How to Use a Galileo Telescope

••• Telescope à l'aube image by Antares from

Based on telescopes that were created by astronomer Galileo, the Galileo telescope offers a unique and surprisingly effective way to view the stars. While the Galileo telescope offers a limited viewing field, it can be easily set up and mounted in your backyard or transported to other optimum viewing areas. Whether viewing constellations or Saturn’s rings, a Galileo telescope is the perfect way to experience the universe for you and your family.

    Put scope on a stable mount. As you swivel the scope in varying degrees, it is important to have a mount that is stationery. This will enable you to point the scope in any position without worrying about it moving off or away from your target when you glance into it.

    Inspect the scope’s lens. Make sure that there are no cracks or defects. A damaged lens will affect viewing.

    Focus the scope. Do this by pushing and pulling the tube in and out. Once you have found a focus range you are comfortable with, tape the scope in position.

    Avoid any lights when you position the scope for viewing. City lights will interfere with the viewing. Preferably, position your scope outside the city. If that is not possible, then find a place where there is little or no light interference. Turn off any lights in your area for better viewing.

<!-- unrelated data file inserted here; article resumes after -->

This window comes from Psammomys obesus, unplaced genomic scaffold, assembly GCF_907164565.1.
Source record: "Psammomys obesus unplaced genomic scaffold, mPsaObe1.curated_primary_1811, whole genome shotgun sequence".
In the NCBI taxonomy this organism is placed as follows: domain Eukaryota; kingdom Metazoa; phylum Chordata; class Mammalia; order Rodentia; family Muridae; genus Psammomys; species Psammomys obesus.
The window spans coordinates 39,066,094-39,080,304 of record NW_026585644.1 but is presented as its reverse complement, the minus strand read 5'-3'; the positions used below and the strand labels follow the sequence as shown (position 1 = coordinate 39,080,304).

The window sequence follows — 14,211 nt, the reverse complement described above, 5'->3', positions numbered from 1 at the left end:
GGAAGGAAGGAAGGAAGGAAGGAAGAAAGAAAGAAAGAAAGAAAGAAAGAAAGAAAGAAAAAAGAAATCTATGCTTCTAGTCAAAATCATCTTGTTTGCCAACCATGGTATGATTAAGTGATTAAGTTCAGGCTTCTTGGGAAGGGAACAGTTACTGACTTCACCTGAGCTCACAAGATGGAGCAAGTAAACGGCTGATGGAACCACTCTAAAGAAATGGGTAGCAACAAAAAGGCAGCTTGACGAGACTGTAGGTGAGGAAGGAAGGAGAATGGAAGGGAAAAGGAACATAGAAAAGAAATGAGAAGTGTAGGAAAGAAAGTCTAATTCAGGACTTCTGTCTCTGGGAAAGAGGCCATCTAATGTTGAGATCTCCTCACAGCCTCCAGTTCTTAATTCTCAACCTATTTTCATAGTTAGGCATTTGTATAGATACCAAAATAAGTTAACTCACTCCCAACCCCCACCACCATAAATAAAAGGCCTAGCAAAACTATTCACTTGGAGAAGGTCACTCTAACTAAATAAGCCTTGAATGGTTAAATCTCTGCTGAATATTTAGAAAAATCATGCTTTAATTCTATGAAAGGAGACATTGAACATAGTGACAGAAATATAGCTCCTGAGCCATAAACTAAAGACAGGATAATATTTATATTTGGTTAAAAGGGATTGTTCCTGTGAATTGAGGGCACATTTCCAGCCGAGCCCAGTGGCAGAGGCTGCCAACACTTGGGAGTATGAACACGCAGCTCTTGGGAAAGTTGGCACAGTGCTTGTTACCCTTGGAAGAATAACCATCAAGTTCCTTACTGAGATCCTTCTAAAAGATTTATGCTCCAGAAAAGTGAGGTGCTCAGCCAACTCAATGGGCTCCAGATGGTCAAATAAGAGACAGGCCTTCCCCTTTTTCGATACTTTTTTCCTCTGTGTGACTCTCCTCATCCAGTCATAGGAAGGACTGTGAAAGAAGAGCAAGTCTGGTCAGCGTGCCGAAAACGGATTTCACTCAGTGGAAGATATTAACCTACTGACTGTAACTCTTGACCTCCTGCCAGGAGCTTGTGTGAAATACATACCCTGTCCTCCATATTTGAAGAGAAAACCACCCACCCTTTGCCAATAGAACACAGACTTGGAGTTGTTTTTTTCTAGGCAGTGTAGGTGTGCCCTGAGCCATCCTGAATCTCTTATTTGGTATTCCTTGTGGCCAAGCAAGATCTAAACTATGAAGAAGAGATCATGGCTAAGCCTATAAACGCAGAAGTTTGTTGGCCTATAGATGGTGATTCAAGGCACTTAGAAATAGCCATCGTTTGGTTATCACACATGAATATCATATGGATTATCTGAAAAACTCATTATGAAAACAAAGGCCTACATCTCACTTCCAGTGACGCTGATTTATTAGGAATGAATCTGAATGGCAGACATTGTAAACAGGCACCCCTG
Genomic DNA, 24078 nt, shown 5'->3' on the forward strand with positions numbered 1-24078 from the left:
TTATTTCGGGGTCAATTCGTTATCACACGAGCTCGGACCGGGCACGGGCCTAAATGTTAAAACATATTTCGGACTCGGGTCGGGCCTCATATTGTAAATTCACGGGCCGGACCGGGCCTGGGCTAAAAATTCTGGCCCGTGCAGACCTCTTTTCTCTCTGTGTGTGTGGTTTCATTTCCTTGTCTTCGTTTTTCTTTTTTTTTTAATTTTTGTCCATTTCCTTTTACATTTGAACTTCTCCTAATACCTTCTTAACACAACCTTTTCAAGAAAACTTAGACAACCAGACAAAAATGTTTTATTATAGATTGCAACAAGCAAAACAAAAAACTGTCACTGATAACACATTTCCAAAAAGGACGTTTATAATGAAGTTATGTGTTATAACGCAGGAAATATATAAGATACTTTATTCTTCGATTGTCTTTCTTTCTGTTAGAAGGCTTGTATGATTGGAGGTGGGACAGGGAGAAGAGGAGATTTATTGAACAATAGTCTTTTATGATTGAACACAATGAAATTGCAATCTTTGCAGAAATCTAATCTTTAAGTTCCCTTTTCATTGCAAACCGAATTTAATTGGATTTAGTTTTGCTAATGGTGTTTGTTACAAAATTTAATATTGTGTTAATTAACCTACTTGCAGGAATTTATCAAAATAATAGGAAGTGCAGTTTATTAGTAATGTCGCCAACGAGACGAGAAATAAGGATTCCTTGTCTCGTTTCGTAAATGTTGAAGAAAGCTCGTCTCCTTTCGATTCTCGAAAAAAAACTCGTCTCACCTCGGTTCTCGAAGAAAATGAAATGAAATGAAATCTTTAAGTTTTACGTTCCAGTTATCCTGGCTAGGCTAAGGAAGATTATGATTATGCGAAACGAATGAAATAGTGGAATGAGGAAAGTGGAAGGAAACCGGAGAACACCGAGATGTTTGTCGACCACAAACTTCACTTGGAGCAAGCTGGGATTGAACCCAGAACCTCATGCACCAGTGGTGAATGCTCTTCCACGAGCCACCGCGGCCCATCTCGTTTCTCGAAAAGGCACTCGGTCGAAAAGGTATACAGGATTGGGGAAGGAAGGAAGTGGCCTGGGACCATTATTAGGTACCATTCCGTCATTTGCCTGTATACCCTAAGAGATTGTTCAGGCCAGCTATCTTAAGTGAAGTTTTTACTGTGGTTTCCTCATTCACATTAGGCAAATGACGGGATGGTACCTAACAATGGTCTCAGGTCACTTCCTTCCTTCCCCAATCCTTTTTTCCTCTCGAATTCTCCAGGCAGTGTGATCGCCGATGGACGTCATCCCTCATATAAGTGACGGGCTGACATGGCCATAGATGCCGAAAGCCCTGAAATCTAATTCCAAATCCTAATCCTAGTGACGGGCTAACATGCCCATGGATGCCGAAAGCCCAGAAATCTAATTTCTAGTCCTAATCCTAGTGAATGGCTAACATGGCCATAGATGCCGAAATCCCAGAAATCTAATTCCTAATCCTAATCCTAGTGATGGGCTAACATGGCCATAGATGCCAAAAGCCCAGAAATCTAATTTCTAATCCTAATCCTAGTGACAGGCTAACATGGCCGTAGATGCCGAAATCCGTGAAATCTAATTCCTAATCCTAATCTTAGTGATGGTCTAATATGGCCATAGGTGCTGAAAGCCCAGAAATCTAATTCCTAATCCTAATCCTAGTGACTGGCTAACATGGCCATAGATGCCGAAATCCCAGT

Plan viewing on a clear night. Check for weather updates in your area, especially if you are planning to view outside city limits or away from home. Overcast days, of course, will make viewing difficult. Also check seasonal astronomy maps for optimum viewing for particular constellations, stars or planets.

    Things You'll Need

    • Galileo telescope
    • Mount
    • Lens
    • Duct tape

About the Author

This article was written by a professional writer, copy edited and fact checked through a multi-point auditing system, in efforts to ensure our readers only receive the best information. To submit your questions or ideas, or to simply learn more, see our about us page: link below.

Photo Credits

  • Telescope à l'aube image by Antares from